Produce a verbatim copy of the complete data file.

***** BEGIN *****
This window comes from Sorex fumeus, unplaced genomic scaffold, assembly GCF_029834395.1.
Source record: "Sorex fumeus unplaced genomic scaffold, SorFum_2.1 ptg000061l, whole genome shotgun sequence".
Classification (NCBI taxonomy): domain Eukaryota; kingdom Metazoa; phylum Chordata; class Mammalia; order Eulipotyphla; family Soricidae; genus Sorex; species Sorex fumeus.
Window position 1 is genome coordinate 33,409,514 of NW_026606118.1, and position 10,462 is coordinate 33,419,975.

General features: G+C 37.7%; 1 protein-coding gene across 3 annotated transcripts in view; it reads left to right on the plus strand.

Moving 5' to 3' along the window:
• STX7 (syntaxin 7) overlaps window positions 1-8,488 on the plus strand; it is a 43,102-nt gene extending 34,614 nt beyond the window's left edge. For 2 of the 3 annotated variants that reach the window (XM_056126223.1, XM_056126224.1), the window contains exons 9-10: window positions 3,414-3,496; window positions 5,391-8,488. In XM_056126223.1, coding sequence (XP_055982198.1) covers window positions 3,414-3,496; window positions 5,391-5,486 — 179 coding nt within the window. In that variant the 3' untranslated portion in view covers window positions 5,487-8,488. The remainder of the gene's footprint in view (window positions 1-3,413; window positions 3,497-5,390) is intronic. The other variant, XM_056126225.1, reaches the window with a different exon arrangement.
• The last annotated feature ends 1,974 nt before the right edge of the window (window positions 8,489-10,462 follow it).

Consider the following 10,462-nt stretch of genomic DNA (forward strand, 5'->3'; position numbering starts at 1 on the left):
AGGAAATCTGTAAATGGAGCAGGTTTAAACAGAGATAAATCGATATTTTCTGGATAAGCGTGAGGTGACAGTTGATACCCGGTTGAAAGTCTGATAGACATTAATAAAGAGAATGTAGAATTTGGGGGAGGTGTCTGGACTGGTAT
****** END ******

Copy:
This window comes from Sorex fumeus, unplaced genomic scaffold, assembly GCF_029834395.1.
Source record: "Sorex fumeus unplaced genomic scaffold, SorFum_2.1 ptg000061l, whole genome shotgun sequence".
Classification (NCBI taxonomy): domain Eukaryota; kingdom Metazoa; phylum Chordata; class Mammalia; order Eulipotyphla; family Soricidae; genus Sorex; species Sorex fumeus.
Window position 1 is genome coordinate 33,409,514 of NW_026606118.1, and position 10,462 is coordinate 33,419,975.

General features: G+C 37.7%; 1 protein-coding gene across 3 annotated transcripts in view; it reads left to right on the plus strand.

Moving 5' to 3' along the window:
• STX7 (syntaxin 7) overlaps window positions 1-8,488 on the plus strand; it is a 43,102-nt gene extending 34,614 nt beyond the window's left edge. For 2 of the 3 annotated variants that reach the window (XM_056126223.1, XM_056126224.1), the window contains exons 9-10: window positions 3,414-3,496; window positions 5,391-8,488. In XM_056126223.1, coding sequence (XP_055982198.1) covers window positions 3,414-3,496; window positions 5,391-5,486 — 179 coding nt within the window. In that variant the 3' untranslated portion in view covers window positions 5,487-8,488. The remainder of the gene's footprint in view (window positions 1-3,413; window positions 3,497-5,390) is intronic. The other variant, XM_056126225.1, reaches the window with a different exon arrangement.
• The last annotated feature ends 1,974 nt before the right edge of the window (window positions 8,489-10,462 follow it).

Consider the following 10,462-nt stretch of genomic DNA (forward strand, 5'->3'; position numbering starts at 1 on the left):
AGGAAATCTGTAAATGGAGCAGGTTTAAACAGAGATAAATCGATATTTTCTGGATAAGCGTGAGGTGACAGTTGATACCCGGTTGAAAGTCTGATAGACATTAATAAAGAGAATGTAGAATTTGGGGGAGGTGTCTGGACTGGTAT